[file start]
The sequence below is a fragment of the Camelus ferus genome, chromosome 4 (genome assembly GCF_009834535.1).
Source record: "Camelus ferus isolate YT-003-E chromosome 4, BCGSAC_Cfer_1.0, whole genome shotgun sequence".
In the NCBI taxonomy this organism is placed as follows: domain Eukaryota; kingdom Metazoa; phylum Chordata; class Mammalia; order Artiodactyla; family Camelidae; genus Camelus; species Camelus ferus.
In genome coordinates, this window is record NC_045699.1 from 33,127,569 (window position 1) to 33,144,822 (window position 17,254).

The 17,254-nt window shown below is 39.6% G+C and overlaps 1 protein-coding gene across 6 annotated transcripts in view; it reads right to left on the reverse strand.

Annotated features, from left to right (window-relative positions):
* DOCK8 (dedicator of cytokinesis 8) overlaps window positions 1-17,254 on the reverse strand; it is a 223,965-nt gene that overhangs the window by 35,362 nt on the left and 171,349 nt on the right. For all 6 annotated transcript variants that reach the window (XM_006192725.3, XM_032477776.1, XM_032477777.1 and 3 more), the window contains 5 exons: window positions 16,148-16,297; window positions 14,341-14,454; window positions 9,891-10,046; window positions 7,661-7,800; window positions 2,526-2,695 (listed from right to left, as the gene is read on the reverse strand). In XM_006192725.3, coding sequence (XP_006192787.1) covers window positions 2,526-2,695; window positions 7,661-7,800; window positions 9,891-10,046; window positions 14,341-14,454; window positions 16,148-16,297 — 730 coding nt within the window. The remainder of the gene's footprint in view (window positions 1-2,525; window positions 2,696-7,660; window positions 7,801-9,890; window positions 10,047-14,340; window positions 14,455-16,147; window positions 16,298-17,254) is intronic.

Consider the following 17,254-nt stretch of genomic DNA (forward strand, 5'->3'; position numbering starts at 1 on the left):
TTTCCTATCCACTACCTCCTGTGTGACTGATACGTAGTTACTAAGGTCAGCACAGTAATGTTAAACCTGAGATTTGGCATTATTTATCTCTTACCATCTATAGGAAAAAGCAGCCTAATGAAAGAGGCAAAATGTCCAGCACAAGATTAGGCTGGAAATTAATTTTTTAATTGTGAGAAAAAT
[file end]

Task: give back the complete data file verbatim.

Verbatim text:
The sequence below is a fragment of the Camelus ferus genome, chromosome 4 (genome assembly GCF_009834535.1).
Source record: "Camelus ferus isolate YT-003-E chromosome 4, BCGSAC_Cfer_1.0, whole genome shotgun sequence".
In the NCBI taxonomy this organism is placed as follows: domain Eukaryota; kingdom Metazoa; phylum Chordata; class Mammalia; order Artiodactyla; family Camelidae; genus Camelus; species Camelus ferus.
In genome coordinates, this window is record NC_045699.1 from 33,127,569 (window position 1) to 33,144,822 (window position 17,254).

The 17,254-nt window shown below is 39.6% G+C and overlaps 1 protein-coding gene across 6 annotated transcripts in view; it reads right to left on the reverse strand.

Annotated features, from left to right (window-relative positions):
* DOCK8 (dedicator of cytokinesis 8) overlaps window positions 1-17,254 on the reverse strand; it is a 223,965-nt gene that overhangs the window by 35,362 nt on the left and 171,349 nt on the right. For all 6 annotated transcript variants that reach the window (XM_006192725.3, XM_032477776.1, XM_032477777.1 and 3 more), the window contains 5 exons: window positions 16,148-16,297; window positions 14,341-14,454; window positions 9,891-10,046; window positions 7,661-7,800; window positions 2,526-2,695 (listed from right to left, as the gene is read on the reverse strand). In XM_006192725.3, coding sequence (XP_006192787.1) covers window positions 2,526-2,695; window positions 7,661-7,800; window positions 9,891-10,046; window positions 14,341-14,454; window positions 16,148-16,297 — 730 coding nt within the window. The remainder of the gene's footprint in view (window positions 1-2,525; window positions 2,696-7,660; window positions 7,801-9,890; window positions 10,047-14,340; window positions 14,455-16,147; window positions 16,298-17,254) is intronic.

Consider the following 17,254-nt stretch of genomic DNA (forward strand, 5'->3'; position numbering starts at 1 on the left):
TTTCCTATCCACTACCTCCTGTGTGACTGATACGTAGTTACTAAGGTCAGCACAGTAATGTTAAACCTGAGATTTGGCATTATTTATCTCTTACCATCTATAGGAAAAAGCAGCCTAATGAAAGAGGCAAAATGTCCAGCACAAGATTAGGCTGGAAATTAATTTTTTAATTGTGAGAAAAAT